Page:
Socialist Misconceptions About Market Anarchism

Broadly, my objections to socialism (be it statist or anti-statist) are not with the ends sought (a more egalitarian world, social solidarity and a free society), just the means by which those ends are sought. I take the view that free markets can more justly and more effectively socialize the benefits of capital and labor than can socialism.

Now, I understand that there are many strains of socialists. Some are state socialists, some libertarian (or voluntary) socialists and even some socialists are pro-market (as much as right-wingers might not like to acknowledge it).

A common misconception I run across from anti-market socialists is that they oppose the profit motive and markets, instead favoring non-market economies like gifting. I happen to think that gifting would have its place, but it would not be the primary form of economic activity.

Market anarchists view profit making as a natural phenomenon taking place among living beings, so it is more of a descriptive observation than it is a prescriptive notion about how living beings ought to behave. As a nexus of all of our consensual economic decisions, markets serve to remove human dissatisfaction.

To understand this, profits that free-market supporters speak of do not necessarily take the form of money, either. When bartering, people will trade for goods or services which they more highly value. With even the simplest interaction, it is natural that pleasure is more desirable than pain. Of course, people are going to have different time preferences for valuing particular pains and pleasures. Nevertheless, the psychic values of these pleasures and pains are not reducible to quantifiable interpersonal comparisons. They originate and remain in the mind of the person who holds them. That is, these values are not fixed to the objects themselves but instead represented in people’s own judgements.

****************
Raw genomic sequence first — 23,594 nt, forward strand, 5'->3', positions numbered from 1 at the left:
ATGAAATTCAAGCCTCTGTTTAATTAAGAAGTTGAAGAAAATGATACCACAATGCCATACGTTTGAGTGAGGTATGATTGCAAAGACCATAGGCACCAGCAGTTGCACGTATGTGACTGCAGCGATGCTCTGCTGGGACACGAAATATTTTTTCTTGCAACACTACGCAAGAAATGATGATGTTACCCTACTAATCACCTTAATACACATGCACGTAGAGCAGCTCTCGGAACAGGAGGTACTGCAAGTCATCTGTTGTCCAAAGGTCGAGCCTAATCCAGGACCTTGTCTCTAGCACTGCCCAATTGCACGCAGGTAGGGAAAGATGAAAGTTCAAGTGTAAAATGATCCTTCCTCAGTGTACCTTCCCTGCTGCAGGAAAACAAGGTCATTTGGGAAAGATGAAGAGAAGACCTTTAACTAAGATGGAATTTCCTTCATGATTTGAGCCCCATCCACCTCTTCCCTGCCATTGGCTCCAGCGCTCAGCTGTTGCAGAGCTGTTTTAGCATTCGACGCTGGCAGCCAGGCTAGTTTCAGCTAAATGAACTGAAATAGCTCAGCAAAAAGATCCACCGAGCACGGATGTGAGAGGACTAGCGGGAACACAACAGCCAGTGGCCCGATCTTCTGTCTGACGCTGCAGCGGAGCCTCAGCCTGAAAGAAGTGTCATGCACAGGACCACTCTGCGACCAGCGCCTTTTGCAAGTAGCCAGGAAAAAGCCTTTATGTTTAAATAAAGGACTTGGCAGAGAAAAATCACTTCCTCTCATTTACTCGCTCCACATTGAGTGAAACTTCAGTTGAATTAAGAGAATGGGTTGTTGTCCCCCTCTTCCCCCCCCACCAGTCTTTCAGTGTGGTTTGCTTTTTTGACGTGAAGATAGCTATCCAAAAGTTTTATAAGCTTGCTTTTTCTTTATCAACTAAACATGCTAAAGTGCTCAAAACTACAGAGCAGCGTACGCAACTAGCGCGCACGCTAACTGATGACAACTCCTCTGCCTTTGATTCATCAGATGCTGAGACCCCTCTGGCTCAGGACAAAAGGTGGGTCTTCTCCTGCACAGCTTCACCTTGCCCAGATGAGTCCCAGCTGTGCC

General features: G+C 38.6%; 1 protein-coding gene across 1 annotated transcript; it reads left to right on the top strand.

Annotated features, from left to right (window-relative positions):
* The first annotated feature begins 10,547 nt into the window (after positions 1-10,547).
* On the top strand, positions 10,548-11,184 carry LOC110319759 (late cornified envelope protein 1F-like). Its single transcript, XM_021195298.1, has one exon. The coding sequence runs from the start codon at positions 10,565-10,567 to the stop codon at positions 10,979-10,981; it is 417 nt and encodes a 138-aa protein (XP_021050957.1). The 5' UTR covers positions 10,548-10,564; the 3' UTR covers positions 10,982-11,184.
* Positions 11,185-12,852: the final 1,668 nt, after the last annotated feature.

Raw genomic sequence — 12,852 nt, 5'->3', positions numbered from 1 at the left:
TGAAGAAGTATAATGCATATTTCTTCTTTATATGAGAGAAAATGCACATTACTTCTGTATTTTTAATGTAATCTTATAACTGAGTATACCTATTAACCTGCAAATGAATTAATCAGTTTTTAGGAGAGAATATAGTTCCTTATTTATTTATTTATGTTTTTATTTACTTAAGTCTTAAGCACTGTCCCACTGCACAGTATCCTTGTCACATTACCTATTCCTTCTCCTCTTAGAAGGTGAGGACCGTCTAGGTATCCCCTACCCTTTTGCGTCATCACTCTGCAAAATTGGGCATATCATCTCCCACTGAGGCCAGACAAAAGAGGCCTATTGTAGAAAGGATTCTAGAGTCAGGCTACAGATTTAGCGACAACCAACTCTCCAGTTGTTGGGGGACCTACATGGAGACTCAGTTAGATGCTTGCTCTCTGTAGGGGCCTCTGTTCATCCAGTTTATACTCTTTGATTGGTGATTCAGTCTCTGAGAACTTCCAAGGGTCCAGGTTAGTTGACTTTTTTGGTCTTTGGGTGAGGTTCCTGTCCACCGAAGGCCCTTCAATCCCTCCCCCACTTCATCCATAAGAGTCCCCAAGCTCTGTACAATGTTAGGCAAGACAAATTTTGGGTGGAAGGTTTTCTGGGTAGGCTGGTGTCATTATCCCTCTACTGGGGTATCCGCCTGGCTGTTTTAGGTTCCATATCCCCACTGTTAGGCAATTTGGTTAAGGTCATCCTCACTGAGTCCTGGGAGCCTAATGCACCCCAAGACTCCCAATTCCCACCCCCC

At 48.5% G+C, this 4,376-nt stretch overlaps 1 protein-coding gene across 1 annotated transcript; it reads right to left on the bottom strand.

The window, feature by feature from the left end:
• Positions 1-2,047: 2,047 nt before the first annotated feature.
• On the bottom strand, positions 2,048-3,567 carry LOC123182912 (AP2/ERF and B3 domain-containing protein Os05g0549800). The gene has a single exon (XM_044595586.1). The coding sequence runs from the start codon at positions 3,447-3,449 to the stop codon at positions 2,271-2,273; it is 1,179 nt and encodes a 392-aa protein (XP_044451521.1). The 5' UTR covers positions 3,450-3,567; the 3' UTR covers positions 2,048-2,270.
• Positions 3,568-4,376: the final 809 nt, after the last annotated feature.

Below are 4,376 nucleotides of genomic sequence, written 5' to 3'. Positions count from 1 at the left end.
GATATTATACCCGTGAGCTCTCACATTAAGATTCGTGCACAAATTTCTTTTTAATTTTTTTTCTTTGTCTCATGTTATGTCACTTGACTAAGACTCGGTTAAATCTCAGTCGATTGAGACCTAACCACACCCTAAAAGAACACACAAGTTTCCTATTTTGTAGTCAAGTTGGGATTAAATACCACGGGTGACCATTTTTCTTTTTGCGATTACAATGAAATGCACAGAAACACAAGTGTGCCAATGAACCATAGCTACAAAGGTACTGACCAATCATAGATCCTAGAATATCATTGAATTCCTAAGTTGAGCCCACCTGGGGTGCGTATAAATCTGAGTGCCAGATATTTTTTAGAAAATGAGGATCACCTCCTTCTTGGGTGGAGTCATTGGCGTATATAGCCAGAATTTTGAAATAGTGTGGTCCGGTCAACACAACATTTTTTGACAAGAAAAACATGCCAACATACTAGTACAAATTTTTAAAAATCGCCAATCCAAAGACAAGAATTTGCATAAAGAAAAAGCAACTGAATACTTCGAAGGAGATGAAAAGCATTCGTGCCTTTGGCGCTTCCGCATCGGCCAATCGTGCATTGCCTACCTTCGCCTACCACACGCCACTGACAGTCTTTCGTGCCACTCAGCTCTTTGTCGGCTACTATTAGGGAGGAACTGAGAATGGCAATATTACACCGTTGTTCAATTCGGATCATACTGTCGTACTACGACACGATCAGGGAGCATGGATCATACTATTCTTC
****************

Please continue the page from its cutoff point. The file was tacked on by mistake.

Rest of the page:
So it is possible for a set of people who hold different judgements to exchange objects they each value and still mutually benefit from that exchange, rendering a greater output of wealth for all. In a free market (which is not in place today), consumers would determine who has best combined less-valued resources into higher-valued products and thus profited.

The work before us market anarchists is obvious.

At present, there are all sorts of government interventions, from “lemon market reforms” to socialized information diseconomies of scale and artificial barriers to entry, that limit the number of firms competing in the market. The problem is not so much much markets as it is statism.